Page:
The execution of a Oregon man convicted of two murders — who has been on death row for some time — will not go forward as planned on December 6th, Governor John Kitzhaber announced this afternoon, invoking his authority under the Beaver State’s Constitution to block prison officials from putting Gary Haugen to death.
But Kitzhaber didn’t stop there. He also said that he has has decided to impose a moratorium on all executions while he remains governor.
His courageous action is a major victory for civil liberties in the Pacific Northwest, one that is deserving of recognition and applause.
Speaking at a packed news conference, Kitzhaber explained that he could not, in good conscience, allow the state he leads to put another prisoner to death on his watch. Here’s an excerpt from the substantive, thoughtful remarks he delivered.
The reality is that Oregon’s death row is an extremely expensive life prison term, likely several times more expensive that the life terms of others who happen to have been sentenced to life in prison without the possibility of parole — rather than the death penalty.
And while it may be convenient to blame lengthy and expensive death penalty trials and appeals on inmates “working the system,” the truth is courts (and society) continue to reinterpret when, how and under what circumstances it is acceptable for the state to kill someone. Over time, those options are narrowing.
Courts are applying stricter standards and continually raising the bar for prosecuting death penalty cases. Consider that it was only six years ago that the U.S. Supreme Court reversed itself and held that it is unconstitutional to impose capital punishment on those under the age of 18. For a state intent on maintaining a death penalty, the inevitable result will be bigger questions, fewer options and higher costs.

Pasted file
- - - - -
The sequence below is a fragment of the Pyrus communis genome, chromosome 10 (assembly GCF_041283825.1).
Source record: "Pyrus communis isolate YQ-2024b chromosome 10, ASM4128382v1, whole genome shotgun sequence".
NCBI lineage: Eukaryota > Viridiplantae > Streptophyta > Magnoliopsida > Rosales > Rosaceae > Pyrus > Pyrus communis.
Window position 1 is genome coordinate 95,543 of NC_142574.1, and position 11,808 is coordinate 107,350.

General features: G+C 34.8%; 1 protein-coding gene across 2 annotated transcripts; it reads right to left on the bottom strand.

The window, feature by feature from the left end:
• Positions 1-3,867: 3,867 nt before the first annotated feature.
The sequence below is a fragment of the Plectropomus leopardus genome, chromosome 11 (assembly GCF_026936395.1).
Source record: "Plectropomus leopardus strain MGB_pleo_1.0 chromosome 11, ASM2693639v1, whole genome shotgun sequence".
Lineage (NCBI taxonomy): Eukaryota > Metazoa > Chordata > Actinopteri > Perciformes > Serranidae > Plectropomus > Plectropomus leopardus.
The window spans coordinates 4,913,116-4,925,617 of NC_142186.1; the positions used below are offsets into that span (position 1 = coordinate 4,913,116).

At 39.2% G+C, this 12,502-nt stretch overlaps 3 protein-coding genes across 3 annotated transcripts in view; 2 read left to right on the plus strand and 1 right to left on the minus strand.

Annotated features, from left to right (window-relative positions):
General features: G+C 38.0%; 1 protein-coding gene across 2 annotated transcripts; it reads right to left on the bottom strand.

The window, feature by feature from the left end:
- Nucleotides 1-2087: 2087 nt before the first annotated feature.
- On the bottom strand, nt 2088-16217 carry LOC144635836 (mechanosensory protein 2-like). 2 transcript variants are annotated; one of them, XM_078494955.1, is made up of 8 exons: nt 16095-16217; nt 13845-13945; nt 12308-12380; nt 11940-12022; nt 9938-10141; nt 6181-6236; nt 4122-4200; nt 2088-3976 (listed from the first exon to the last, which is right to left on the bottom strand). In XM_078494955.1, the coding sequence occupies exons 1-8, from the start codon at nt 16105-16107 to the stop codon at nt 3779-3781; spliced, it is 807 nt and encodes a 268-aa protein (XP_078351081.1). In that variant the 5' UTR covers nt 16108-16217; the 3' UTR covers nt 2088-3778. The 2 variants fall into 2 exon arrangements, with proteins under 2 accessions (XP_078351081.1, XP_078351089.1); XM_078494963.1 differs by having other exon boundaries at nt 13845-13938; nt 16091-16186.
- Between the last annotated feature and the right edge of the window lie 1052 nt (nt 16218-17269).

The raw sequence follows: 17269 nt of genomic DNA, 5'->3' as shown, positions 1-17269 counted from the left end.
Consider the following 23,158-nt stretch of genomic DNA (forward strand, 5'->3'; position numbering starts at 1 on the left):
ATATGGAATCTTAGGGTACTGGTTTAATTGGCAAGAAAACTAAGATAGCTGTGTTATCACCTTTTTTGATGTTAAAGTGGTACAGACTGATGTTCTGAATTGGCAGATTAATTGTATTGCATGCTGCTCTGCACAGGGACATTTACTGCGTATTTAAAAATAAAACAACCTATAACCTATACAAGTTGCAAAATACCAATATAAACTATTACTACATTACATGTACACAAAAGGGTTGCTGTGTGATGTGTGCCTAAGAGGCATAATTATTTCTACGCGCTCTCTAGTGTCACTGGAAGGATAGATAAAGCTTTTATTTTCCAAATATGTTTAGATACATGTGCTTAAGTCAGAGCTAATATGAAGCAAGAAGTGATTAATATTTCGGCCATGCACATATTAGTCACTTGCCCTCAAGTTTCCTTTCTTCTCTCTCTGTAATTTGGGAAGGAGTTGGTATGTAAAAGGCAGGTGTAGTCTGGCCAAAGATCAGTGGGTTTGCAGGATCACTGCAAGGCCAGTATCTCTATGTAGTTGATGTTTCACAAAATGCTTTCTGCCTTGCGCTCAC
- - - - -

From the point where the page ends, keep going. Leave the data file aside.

It is time for Oregon to consider a different approach. I refuse to be a part of this compromised and inequitable system any longer; and I will not allow further executions while I am Governor.
Emphasis is ours.
Abolitionists in Oregon and across the United States hailed the news.
“This action, while courageous on the part of Governor Kitzhaber, also is in line with movement across this country for states to either repeal their death penalty, lessen the use of the death penalty and or create opportunities to study the death penalty. Governor Kitzhaber has shown great leadership with this announcement,” said Rob Steiner, Board Chair of Oregonians for Alternatives to the Death Penalty.
We at NPI strongly commend this decision. State-sponsored killing is immoral, unjust, and costly. It is a barbaric practice that needs to end.
We thank Governor John Kitzhaber for intervening to save the life of Gary Haugen and Oregon’s other death row inmates. While the moratorium announced today does not mean that so-called capital punishment has been abolished, it at least means that the State of Oregon won’t be killing anyone in the near future.
We urge the Oregon Legislature to join Governor Kitzhaber in taking a stand for civil liberties by approving legislation outlawing the death penalty in Oregon.
POSTSCRIPT: The Eugene Register-Guard has a nice editorial supporting Kitzhaber’s decision and calling for reform of the criminal justice system.
What a courageous, compassionate, difficult decision to make. I admire this choice by this governor.
The people voted for and passed the death penalty. Why would a governor not do what the people want?
Because the death penalty is immoral and barbaric.
And because the Eighth Amendment to the U.S. Constitution prohibits “cruel and unusual punishment.” There’s no punishment more cruel than hauling an inmate into a windowless room, sticking in a needle in his arm, and injecting him with a cocktail of lethal drugs. State-sanctioned killing is unconstitutional in addition to being immoral.
John Kitzhaber is a man of principle who believes, as we do, that executing people is inhumane — period. The death penalty cannot be legitimized by a public vote.
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